# Predicting the future value using the past value

#### KK

Let us assume that a body is to travel from point A to point E, with
B, C, D being intermediate points. The points between A and E are
equally spaced apart by a distance of 10 km. The body is SUPPOSED to
travel AB, BC, CD, DE with speeds of 10 kmph, 20 kmph, 30 kmph, 40
kmph respectively.
With the data given above, let us suppose that the body begins its
journey from A. Please note that the instantaneous speed of the body
is available. Once the body covers AB, we can compute the actual
average speed. Let us suppose that the body actually travels AB with
an average speed of 8 kmph. So, the fact is that the body is SUPPOSED
to cover AB with an average speed of 10 kmph but actually performed
its journey with average speed of 8 kmph. Now the body being
traversed AB, is supposed to traverse BC. At this point can we
PREDICT by how much difference in average speeds (SUPPOSED ~ ACTUAL)
the body can cover BC?
To put it simply, is there a way we can take the history (difference
in average speeds of AB) into account in predicting the future
(difference in average speeds of BC, CD and DE)? Please assume that
the reasons for the difference in actual and Supposed speeds are
completely arbitary.

Related Classical Physics News on Phys.org

#### kuruman

Homework Helper
Gold Member
When you say
... the body is SUPPOSED to cover AB with an average speed of 10 kmph but actually performed its journey with average speed of 8 kmph ...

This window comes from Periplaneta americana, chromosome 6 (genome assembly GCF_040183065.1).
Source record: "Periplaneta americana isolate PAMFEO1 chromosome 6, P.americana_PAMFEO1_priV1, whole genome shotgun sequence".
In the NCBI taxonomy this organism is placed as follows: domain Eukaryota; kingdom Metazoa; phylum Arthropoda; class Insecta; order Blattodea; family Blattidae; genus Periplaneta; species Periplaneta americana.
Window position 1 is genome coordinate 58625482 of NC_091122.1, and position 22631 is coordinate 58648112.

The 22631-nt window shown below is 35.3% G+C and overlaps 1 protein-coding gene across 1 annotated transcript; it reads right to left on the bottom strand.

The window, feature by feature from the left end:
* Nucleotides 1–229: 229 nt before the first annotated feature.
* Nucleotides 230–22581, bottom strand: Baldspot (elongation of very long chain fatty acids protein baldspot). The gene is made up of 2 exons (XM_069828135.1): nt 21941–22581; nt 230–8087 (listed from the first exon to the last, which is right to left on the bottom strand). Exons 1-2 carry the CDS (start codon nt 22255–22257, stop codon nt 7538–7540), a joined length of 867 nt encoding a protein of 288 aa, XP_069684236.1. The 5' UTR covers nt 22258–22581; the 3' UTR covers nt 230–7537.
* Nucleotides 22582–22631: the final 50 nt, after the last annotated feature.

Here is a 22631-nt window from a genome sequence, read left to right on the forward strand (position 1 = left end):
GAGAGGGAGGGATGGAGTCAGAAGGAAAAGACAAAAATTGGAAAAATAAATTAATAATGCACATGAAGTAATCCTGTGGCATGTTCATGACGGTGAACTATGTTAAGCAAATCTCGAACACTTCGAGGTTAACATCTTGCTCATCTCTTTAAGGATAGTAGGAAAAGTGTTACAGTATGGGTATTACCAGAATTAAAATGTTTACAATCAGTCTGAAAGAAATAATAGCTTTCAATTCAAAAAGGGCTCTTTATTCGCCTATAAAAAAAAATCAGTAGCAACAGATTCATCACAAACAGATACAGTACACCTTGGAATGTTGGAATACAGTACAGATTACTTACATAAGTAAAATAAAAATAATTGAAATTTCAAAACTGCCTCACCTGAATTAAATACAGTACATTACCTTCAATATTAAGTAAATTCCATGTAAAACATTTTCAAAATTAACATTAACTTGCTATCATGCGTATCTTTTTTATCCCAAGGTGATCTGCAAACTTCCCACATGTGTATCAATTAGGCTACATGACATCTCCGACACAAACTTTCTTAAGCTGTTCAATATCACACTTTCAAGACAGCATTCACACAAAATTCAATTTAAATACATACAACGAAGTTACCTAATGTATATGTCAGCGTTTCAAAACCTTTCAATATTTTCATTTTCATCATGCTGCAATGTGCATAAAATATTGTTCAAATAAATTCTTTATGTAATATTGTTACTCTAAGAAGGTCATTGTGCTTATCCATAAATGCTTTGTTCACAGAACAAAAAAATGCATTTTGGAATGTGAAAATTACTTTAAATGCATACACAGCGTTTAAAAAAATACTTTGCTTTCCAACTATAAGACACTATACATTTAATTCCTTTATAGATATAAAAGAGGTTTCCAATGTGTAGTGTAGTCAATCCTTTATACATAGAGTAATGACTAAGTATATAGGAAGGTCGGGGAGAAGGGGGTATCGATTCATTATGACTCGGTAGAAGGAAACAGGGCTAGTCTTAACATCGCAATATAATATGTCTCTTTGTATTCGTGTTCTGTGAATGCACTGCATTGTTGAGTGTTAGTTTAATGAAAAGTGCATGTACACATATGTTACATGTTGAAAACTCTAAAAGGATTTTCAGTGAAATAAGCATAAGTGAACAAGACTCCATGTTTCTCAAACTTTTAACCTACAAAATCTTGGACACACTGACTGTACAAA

you are implying that you have some kind of mathematical model that allows you to predict the average speed of the object over equal space intervals. This model must have some parameters the values of which allow you to calculate the average speed (dependent variable) as a function of space interval (independent variable). Obviously, you didn't pick the initial values of the parameters out of thin air, but you made some a priori intelligent guesses and estimates which turned out to be off the mark in retrospect. So you need to take your actual measurements of the instantaneous speed, superimpose the model and adjust the values of the parameters until the model fits the data. Using the values of the parameters from interval AB, you should be able to predict the instantaneous speed for BC. When you do this, there could be three outcomes
1. The new data are consistent with the mathematical model in which case you congratulate yourself for a job well done and proceed to the next step and predict the instantaneous speed over CD.
2. The data are inconsistent with mathematical model to within experimental error in which case you may have to try and refine the values of your parameters by refitting to the data from both space intervals and or by introducing an additional parameter the physical significance of which you can justify.
3. The data and the model are clearly mismatched. This is an indication that you have to abandon your current mathematical model and cook up another one that fits all the data you have so far from AB and allows you to make new predictions for the average speeds that the object is SUPPOSED to have over each interval.

BTW, what I say above is nothing new, just how one proceeds scientifically. You need math to guide your thinking about how nature works and experiments to show how nature actually works and keep the math on track.